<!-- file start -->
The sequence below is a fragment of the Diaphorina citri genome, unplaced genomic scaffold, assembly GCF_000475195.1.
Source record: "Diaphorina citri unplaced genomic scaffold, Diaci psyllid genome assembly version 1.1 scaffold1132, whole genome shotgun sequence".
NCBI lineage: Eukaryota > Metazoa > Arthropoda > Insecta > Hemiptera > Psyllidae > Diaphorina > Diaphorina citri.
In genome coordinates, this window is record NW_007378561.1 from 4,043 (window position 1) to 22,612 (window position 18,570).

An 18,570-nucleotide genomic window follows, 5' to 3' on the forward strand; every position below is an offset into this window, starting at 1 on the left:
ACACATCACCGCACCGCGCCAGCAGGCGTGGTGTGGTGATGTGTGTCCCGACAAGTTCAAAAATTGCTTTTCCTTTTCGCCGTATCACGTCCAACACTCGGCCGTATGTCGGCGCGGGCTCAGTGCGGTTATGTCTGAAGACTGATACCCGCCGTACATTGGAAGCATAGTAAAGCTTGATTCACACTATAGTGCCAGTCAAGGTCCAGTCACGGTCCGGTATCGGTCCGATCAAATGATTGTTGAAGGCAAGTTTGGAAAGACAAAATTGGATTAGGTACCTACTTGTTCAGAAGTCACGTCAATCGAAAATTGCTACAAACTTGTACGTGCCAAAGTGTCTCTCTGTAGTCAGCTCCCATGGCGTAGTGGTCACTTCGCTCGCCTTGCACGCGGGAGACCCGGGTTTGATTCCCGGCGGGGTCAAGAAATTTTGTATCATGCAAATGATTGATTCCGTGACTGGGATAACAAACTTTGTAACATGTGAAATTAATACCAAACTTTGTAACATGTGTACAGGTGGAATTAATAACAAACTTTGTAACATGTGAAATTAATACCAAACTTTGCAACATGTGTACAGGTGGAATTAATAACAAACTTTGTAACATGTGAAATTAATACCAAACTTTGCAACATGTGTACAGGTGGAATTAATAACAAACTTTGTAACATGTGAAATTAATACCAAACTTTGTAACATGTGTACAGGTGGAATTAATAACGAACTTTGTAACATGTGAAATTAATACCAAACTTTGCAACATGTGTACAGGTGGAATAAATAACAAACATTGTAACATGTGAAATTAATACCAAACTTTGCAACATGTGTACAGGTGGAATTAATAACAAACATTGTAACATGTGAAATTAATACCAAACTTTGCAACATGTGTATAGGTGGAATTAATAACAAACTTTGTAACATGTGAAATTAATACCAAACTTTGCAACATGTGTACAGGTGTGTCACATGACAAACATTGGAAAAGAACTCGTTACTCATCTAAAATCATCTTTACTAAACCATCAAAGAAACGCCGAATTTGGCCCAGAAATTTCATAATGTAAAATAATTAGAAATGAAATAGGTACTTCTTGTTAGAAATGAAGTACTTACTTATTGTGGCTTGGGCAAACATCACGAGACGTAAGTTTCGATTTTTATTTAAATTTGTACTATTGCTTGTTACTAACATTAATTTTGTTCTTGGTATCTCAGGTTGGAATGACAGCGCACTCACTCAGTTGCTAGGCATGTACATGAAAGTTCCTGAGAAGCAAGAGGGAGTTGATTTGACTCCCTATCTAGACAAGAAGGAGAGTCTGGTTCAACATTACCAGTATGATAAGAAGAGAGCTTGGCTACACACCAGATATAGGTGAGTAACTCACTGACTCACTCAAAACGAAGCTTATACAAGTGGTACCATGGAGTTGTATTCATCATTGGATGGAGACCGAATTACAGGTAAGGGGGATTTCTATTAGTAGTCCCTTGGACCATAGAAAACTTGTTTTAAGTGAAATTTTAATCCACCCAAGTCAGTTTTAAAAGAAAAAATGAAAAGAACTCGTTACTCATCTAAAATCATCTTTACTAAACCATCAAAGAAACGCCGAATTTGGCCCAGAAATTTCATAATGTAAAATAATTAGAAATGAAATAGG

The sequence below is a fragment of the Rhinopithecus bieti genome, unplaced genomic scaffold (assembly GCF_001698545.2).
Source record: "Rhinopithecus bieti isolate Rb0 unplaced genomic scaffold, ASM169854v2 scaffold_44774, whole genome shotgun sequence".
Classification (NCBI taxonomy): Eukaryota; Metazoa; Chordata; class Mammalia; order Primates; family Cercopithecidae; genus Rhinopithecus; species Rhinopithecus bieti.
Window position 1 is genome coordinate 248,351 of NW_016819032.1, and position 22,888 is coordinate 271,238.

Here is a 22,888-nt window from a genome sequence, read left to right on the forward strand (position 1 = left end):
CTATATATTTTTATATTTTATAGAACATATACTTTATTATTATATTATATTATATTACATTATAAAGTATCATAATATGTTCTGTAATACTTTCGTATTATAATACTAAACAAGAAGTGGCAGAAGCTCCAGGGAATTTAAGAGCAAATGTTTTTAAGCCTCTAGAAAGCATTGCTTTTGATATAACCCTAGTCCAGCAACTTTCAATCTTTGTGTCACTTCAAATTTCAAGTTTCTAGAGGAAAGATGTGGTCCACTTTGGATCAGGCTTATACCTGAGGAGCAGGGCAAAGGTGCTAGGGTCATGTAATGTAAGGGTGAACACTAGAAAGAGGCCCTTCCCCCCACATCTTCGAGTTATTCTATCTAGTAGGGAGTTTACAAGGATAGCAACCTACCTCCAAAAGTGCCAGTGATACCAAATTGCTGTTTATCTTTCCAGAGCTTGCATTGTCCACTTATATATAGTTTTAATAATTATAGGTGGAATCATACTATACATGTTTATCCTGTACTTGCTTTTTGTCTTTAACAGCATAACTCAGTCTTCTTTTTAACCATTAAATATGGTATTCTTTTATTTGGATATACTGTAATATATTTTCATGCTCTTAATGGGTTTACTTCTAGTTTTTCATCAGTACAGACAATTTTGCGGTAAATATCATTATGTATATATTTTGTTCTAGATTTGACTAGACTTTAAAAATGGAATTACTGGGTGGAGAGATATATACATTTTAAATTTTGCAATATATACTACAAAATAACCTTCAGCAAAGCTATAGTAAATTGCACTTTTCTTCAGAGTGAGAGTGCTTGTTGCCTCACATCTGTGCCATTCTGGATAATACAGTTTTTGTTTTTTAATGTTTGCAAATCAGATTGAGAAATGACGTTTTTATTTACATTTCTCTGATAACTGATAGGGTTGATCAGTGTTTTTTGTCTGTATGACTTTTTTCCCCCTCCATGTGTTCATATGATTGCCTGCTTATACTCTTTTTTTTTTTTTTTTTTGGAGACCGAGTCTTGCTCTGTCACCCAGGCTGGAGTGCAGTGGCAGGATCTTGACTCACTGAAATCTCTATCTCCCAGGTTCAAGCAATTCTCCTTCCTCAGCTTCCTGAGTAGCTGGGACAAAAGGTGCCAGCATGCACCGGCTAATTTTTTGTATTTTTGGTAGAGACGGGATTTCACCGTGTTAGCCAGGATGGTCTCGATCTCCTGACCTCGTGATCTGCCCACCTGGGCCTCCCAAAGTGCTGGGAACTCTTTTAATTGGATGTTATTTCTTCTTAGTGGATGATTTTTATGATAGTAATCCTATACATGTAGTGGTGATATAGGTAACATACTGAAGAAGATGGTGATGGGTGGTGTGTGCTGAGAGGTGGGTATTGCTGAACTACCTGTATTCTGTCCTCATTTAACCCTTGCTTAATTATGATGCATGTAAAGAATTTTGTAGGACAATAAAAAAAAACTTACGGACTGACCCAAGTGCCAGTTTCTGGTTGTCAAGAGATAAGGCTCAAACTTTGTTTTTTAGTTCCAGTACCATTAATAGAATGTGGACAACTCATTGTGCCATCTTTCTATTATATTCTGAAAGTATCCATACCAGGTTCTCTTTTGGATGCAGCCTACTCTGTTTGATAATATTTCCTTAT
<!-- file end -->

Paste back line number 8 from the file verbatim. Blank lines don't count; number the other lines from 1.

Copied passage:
Source record: "Rhinopithecus bieti isolate Rb0 unplaced genomic scaffold, ASM169854v2 scaffold_44774, whole genome shotgun sequence".